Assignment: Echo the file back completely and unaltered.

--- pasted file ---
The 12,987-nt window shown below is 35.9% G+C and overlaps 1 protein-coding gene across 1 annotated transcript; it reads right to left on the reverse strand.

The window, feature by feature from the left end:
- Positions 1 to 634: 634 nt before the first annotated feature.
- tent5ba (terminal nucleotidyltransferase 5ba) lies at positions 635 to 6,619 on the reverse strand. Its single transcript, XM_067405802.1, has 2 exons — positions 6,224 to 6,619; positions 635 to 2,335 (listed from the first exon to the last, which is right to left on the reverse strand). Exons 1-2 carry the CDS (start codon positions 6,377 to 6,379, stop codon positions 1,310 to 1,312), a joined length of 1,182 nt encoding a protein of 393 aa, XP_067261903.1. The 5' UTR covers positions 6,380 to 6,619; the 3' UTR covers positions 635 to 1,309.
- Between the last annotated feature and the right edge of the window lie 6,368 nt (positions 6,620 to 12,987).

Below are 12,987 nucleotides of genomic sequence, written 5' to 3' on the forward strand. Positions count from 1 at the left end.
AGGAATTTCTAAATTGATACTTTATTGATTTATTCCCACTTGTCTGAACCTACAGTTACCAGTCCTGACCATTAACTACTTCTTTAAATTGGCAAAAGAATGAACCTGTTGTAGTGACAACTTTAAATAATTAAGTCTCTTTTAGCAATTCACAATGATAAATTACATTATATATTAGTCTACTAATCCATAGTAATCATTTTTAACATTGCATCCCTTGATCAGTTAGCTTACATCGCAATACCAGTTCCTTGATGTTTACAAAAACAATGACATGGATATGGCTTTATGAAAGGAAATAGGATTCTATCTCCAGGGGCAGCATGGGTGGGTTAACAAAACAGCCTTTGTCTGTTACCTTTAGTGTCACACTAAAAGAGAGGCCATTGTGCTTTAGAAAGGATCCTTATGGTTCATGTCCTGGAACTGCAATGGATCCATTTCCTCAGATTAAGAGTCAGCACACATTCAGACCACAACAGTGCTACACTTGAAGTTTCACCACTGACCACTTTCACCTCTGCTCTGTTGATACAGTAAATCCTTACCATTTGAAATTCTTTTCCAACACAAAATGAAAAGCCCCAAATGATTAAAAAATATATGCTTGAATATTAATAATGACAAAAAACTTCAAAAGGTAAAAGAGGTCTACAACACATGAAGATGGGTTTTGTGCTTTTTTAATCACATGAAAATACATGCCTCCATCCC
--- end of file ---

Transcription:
The 12,987-nt window shown below is 35.9% G+C and overlaps 1 protein-coding gene across 1 annotated transcript; it reads right to left on the reverse strand.

The window, feature by feature from the left end:
- Positions 1 to 634: 634 nt before the first annotated feature.
- tent5ba (terminal nucleotidyltransferase 5ba) lies at positions 635 to 6,619 on the reverse strand. Its single transcript, XM_067405802.1, has 2 exons — positions 6,224 to 6,619; positions 635 to 2,335 (listed from the first exon to the last, which is right to left on the reverse strand). Exons 1-2 carry the CDS (start codon positions 6,377 to 6,379, stop codon positions 1,310 to 1,312), a joined length of 1,182 nt encoding a protein of 393 aa, XP_067261903.1. The 5' UTR covers positions 6,380 to 6,619; the 3' UTR covers positions 635 to 1,309.
- Between the last annotated feature and the right edge of the window lie 6,368 nt (positions 6,620 to 12,987).

Below are 12,987 nucleotides of genomic sequence, written 5' to 3' on the forward strand. Positions count from 1 at the left end.
AGGAATTTCTAAATTGATACTTTATTGATTTATTCCCACTTGTCTGAACCTACAGTTACCAGTCCTGACCATTAACTACTTCTTTAAATTGGCAAAAGAATGAACCTGTTGTAGTGACAACTTTAAATAATTAAGTCTCTTTTAGCAATTCACAATGATAAATTACATTATATATTAGTCTACTAATCCATAGTAATCATTTTTAACATTGCATCCCTTGATCAGTTAGCTTACATCGCAATACCAGTTCCTTGATGTTTACAAAAACAATGACATGGATATGGCTTTATGAAAGGAAATAGGATTCTATCTCCAGGGGCAGCATGGGTGGGTTAACAAAACAGCCTTTGTCTGTTACCTTTAGTGTCACACTAAAAGAGAGGCCATTGTGCTTTAGAAAGGATCCTTATGGTTCATGTCCTGGAACTGCAATGGATCCATTTCCTCAGATTAAGAGTCAGCACACATTCAGACCACAACAGTGCTACACTTGAAGTTTCACCACTGACCACTTTCACCTCTGCTCTGTTGATACAGTAAATCCTTACCATTTGAAATTCTTTTCCAACACAAAATGAAAAGCCCCAAATGATTAAAAAATATATGCTTGAATATTAATAATGACAAAAAACTTCAAAAGGTAAAAGAGGTCTACAACACATGAAGATGGGTTTTGTGCTTTTTTAATCACATGAAAATACATGCCTCCATCCC